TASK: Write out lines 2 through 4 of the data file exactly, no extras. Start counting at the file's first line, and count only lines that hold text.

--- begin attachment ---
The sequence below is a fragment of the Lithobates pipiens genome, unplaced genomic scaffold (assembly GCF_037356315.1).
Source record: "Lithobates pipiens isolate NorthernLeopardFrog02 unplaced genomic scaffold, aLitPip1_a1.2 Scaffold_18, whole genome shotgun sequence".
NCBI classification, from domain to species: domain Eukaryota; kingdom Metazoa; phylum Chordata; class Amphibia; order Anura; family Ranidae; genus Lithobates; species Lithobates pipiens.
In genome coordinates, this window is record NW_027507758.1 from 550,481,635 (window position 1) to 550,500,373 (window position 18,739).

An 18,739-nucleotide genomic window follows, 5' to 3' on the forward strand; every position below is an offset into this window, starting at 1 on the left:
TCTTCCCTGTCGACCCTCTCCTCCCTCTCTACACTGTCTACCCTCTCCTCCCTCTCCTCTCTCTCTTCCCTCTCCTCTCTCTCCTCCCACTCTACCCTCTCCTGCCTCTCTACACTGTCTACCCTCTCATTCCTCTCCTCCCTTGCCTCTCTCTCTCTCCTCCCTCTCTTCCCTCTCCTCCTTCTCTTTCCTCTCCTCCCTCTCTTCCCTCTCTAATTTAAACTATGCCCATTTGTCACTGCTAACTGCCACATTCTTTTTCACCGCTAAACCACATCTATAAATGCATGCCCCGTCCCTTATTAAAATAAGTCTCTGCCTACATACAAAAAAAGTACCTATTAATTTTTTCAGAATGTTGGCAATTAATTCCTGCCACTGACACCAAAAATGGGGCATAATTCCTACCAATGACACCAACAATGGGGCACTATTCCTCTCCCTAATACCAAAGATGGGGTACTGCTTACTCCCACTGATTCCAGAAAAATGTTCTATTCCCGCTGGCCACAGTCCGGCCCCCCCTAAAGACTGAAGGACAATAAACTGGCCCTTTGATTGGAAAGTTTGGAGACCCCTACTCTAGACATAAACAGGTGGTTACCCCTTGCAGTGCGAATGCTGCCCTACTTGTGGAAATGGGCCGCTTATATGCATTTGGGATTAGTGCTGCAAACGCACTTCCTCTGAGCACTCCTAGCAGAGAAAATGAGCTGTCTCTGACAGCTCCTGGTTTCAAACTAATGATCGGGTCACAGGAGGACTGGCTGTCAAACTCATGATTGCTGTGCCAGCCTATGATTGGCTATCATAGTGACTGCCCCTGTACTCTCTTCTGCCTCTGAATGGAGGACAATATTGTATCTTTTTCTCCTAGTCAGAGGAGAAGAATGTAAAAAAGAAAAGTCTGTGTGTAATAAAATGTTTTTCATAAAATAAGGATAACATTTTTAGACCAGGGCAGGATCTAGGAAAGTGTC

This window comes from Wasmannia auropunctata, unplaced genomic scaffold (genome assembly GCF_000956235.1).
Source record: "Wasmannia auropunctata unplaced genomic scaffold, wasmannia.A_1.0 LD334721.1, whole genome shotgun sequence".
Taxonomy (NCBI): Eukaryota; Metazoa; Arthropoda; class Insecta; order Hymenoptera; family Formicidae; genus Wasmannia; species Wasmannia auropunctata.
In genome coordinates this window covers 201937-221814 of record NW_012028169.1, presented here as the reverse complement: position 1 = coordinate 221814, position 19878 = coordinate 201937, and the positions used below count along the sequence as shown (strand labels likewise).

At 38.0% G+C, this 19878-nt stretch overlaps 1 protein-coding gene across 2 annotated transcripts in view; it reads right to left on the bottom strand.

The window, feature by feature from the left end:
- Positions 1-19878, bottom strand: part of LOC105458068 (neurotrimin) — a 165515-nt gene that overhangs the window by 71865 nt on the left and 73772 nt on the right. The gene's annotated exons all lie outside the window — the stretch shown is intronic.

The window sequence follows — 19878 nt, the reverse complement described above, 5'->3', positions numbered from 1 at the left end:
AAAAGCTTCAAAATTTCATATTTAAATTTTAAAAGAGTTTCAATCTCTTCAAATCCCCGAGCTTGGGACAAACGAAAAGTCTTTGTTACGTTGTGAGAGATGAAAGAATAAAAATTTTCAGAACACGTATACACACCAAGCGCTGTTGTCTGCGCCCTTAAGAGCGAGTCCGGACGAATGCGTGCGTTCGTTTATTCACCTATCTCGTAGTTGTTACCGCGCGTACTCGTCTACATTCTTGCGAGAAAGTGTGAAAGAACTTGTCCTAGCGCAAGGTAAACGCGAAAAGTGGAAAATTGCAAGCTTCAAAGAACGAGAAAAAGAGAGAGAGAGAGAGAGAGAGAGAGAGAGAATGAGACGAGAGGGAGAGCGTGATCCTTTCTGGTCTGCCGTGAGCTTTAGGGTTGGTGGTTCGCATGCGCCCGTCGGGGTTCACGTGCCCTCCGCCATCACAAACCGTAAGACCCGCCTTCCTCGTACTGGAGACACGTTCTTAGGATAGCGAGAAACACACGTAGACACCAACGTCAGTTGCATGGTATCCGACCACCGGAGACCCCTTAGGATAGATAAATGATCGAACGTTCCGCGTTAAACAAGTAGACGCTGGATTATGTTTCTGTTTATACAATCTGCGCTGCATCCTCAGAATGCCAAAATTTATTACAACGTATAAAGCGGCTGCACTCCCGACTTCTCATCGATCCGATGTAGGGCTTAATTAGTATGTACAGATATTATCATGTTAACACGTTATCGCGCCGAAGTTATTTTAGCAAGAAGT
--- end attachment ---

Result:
Source record: "Lithobates pipiens isolate NorthernLeopardFrog02 unplaced genomic scaffold, aLitPip1_a1.2 Scaffold_18, whole genome shotgun sequence".
NCBI classification, from domain to species: domain Eukaryota; kingdom Metazoa; phylum Chordata; class Amphibia; order Anura; family Ranidae; genus Lithobates; species Lithobates pipiens.
In genome coordinates, this window is record NW_027507758.1 from 550,481,635 (window position 1) to 550,500,373 (window position 18,739).